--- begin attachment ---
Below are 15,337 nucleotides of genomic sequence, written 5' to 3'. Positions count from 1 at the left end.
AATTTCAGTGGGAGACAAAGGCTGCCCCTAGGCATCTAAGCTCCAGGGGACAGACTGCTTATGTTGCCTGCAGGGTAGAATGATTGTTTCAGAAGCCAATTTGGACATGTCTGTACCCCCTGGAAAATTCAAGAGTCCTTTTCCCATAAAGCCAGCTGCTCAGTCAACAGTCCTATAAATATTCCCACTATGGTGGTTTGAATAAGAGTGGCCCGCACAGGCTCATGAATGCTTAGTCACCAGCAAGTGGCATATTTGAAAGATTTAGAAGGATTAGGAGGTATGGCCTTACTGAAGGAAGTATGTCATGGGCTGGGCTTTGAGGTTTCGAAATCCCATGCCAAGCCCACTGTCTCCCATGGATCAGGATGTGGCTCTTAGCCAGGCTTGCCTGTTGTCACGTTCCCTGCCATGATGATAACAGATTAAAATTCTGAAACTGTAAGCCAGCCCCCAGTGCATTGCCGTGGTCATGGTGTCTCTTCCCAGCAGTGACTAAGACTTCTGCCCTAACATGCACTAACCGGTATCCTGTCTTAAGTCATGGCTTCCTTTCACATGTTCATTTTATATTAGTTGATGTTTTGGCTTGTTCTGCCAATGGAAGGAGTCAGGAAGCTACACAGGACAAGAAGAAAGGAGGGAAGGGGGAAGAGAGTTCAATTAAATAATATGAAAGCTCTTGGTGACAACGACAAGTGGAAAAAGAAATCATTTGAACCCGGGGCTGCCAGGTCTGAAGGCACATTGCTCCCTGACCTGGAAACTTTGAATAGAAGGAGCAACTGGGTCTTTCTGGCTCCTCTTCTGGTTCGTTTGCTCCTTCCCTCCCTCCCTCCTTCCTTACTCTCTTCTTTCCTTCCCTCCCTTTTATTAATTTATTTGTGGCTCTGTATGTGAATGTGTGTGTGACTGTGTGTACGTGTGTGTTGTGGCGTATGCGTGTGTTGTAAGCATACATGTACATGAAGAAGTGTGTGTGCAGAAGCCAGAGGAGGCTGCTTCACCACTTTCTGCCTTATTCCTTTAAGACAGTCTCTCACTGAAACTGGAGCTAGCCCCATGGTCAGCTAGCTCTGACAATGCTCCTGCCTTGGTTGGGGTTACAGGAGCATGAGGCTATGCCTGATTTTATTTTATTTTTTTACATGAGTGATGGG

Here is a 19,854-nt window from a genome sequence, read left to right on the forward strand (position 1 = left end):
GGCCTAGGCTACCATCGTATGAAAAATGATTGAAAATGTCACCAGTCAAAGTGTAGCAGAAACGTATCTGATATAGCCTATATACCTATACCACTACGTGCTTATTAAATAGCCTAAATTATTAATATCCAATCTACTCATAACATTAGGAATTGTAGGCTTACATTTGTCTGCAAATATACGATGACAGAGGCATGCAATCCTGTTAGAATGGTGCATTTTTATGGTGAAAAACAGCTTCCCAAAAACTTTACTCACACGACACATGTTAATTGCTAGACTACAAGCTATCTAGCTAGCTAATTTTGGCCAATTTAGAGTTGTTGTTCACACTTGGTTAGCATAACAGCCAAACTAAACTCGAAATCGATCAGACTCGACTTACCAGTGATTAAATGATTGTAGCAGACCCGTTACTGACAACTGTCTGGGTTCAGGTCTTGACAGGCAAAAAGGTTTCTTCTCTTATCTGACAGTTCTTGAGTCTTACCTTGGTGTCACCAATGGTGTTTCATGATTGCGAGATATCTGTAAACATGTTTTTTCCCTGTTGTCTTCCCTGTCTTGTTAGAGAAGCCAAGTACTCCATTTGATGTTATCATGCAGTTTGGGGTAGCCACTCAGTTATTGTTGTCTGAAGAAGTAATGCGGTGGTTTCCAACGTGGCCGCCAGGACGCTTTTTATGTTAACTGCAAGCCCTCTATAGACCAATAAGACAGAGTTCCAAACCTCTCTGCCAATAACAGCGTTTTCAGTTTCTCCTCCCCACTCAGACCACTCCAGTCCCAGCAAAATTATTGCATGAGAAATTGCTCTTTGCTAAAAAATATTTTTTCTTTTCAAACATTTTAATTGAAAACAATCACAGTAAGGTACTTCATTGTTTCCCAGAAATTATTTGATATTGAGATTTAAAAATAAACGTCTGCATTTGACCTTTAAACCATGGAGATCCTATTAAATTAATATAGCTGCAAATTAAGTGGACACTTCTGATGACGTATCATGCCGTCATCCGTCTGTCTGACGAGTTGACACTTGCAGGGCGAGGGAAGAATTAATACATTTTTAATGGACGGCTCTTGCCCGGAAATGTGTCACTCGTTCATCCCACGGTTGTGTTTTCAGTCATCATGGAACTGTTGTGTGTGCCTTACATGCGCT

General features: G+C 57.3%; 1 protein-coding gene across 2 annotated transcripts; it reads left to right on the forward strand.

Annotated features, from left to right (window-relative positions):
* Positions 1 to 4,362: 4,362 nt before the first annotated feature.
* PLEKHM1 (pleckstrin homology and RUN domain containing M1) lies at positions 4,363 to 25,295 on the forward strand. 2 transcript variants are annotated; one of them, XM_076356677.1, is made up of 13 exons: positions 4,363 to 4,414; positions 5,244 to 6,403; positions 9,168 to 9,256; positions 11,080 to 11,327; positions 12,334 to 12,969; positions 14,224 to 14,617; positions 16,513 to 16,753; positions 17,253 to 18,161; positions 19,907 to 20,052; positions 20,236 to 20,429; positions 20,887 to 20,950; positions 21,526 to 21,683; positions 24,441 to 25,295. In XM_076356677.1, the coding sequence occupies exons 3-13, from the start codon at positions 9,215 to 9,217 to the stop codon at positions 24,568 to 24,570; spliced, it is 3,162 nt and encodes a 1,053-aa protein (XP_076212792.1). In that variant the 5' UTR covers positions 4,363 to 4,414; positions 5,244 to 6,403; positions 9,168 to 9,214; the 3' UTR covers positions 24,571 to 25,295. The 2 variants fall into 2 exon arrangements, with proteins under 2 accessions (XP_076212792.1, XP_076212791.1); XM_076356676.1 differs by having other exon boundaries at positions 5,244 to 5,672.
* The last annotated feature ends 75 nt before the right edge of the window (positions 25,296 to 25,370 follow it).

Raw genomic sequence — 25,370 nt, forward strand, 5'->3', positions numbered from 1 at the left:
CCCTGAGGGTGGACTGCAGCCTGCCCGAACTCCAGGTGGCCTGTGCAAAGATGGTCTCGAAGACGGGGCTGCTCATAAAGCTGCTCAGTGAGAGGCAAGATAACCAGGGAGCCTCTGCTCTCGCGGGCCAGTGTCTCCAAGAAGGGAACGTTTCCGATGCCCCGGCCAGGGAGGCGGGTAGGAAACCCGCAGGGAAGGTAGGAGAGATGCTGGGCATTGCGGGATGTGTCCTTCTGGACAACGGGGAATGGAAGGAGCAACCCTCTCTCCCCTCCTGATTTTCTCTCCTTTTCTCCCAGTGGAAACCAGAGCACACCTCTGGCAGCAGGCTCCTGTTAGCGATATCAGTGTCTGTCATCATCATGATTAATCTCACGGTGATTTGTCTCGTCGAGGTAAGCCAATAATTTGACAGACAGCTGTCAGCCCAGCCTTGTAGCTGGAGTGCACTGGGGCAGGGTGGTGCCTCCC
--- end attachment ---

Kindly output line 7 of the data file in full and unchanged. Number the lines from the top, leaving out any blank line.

* Positions 1 to 4,362: 4,362 nt before the first annotated feature.